Thursday, 21 March 2013

Every day should be the first day of spring (but not like this one)

Today we reminded ourselves of the reasoning behind abandoning the Christmas plan to move Lucy Belle from Pillings Lock to Furness Vale: We thought it would be better to wait for the much improved weather of the Easter period. I am sure that the decision was made in light of the best possible information available at that time. After all, this time last year we experienced freakishly high temperatures of 24C. Certainly it seemed like the right decision. But looking today at the Met Office forecast for this coming Saturday, the day we were to begin the voyage, the plan perhaps seems less sound. Today's forecast is for much colder temperatures than we had over Christmas, heavy snow, and a wind that will give a wind chill of minus 8C. We do however have longer days, so we can now enjoy the cold for longer!

Sunday morning is the new start date. All will be good then. Really, it will.Honest. And perhaps all the jokes about Shackleton were a bad idea.

Jemma's new wonder drug "Metacam" perked her up to the extent that she "over did it" and we (and her vet, Peter) think she has maybe hurt herself running about too fast. Jemma saw Peter today, having developed a much worse limp in one (or both?) of her back legs. Jemma has seen Peter before, but the last time was in March 2007, and this was a great reunion.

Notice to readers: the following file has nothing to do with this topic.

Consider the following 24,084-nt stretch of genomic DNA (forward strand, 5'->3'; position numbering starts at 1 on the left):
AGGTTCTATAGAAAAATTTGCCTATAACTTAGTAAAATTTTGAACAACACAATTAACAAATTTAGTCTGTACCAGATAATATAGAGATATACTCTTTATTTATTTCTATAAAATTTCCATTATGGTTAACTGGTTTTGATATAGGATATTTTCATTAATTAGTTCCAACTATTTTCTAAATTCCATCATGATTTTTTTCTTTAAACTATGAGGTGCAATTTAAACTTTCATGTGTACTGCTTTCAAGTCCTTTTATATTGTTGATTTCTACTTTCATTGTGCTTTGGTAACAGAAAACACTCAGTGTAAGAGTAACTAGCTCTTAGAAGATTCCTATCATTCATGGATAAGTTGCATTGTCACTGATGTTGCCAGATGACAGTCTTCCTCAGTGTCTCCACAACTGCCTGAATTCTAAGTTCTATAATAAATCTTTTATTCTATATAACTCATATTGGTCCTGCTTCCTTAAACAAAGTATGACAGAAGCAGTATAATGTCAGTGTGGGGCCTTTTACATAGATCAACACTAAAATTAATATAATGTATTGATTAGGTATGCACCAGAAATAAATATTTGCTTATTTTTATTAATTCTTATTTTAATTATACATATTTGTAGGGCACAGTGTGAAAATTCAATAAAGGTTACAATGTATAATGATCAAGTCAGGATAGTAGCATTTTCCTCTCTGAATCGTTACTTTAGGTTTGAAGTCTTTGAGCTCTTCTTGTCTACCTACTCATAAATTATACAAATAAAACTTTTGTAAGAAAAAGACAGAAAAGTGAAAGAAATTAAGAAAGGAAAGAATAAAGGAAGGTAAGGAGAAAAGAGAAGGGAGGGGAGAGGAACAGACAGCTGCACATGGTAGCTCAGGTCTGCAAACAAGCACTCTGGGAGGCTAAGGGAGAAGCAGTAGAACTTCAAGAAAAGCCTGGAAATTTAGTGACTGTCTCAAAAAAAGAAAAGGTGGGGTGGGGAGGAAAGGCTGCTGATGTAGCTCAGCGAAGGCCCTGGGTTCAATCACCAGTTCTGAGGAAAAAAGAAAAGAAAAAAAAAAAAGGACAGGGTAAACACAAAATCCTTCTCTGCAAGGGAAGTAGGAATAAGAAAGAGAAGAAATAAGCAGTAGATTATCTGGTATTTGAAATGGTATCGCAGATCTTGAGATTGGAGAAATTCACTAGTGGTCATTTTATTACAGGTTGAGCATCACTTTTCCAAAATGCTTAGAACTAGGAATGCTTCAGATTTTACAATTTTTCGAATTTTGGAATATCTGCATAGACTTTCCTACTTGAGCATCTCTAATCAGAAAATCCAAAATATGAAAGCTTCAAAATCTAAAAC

Jemma in 2007
It was a sunny Sunday afternoon and Jemma had been chasing a rolling stick, high on a hillside above the river Wye in Monsal Dale, Derbyshire.

When we found her she had been carried across the river by a walker - he was wet through to his waist, and he held Jemma in his arms, her left front leg hanging limp and smashed. Peter operated the following day and after a few week's she was up (and running) again.

Today Peter recommended a week or two on a narrowboat as the best convalescence, with plenty of time sat in front of the stove, frequent but short level walks on towpaths, and occasional visits to pubs.

Wednesday, 13 March 2013

Wines and Spirit

So we are now ready for the Easter trek from Pillings Lock to Furness Vale.

Lucy Belle is loaded with coal, logs, a full tank of diesel (that hurt!), 20 or so bottles of wine, 18 litres of bottled water, 18 litres of long life milk, a full case of Ceylon tea, and the list goes on.

Talking of lists brings me to the next point: Now, the boat was designed some years ago (not by me) with the storage all on the Port side. In fact the Starboard side is mainly corridor. Now Lucy Belle already had a fair list to Port when we bought her, but then after we had stowed the above fluids (essential fluids for our survival), the situation became much worse. So, I thought it was time to act.